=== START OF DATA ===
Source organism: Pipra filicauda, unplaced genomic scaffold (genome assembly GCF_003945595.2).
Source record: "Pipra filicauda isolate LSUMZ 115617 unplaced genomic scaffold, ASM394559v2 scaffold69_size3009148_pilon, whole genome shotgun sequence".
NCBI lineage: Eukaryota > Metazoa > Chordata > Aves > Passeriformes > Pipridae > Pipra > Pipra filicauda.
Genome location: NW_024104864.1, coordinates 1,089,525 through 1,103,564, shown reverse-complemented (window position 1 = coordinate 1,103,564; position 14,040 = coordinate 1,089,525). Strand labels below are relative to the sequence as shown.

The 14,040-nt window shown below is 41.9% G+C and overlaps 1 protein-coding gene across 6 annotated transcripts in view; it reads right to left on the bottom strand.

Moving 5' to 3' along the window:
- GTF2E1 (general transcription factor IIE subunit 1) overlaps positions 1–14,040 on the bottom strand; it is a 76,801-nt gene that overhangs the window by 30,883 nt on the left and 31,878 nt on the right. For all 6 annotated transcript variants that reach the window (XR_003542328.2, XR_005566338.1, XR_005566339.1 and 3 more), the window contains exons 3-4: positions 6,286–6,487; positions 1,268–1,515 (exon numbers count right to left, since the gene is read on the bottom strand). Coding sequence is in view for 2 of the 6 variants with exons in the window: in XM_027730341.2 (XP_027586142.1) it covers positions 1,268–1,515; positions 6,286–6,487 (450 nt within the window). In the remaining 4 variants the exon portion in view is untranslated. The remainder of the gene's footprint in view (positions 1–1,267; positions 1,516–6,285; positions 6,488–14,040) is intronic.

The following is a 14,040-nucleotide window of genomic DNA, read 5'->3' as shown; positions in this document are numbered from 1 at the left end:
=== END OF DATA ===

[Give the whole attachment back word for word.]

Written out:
Source organism: Pipra filicauda, unplaced genomic scaffold (genome assembly GCF_003945595.2).
Source record: "Pipra filicauda isolate LSUMZ 115617 unplaced genomic scaffold, ASM394559v2 scaffold69_size3009148_pilon, whole genome shotgun sequence".
NCBI lineage: Eukaryota > Metazoa > Chordata > Aves > Passeriformes > Pipridae > Pipra > Pipra filicauda.
Genome location: NW_024104864.1, coordinates 1,089,525 through 1,103,564, shown reverse-complemented (window position 1 = coordinate 1,103,564; position 14,040 = coordinate 1,089,525). Strand labels below are relative to the sequence as shown.

The 14,040-nt window shown below is 41.9% G+C and overlaps 1 protein-coding gene across 6 annotated transcripts in view; it reads right to left on the bottom strand.

Moving 5' to 3' along the window:
- GTF2E1 (general transcription factor IIE subunit 1) overlaps positions 1–14,040 on the bottom strand; it is a 76,801-nt gene that overhangs the window by 30,883 nt on the left and 31,878 nt on the right. For all 6 annotated transcript variants that reach the window (XR_003542328.2, XR_005566338.1, XR_005566339.1 and 3 more), the window contains exons 3-4: positions 6,286–6,487; positions 1,268–1,515 (exon numbers count right to left, since the gene is read on the bottom strand). Coding sequence is in view for 2 of the 6 variants with exons in the window: in XM_027730341.2 (XP_027586142.1) it covers positions 1,268–1,515; positions 6,286–6,487 (450 nt within the window). In the remaining 4 variants the exon portion in view is untranslated. The remainder of the gene's footprint in view (positions 1–1,267; positions 1,516–6,285; positions 6,488–14,040) is intronic.

The following is a 14,040-nucleotide window of genomic DNA, read 5'->3' as shown; positions in this document are numbered from 1 at the left end: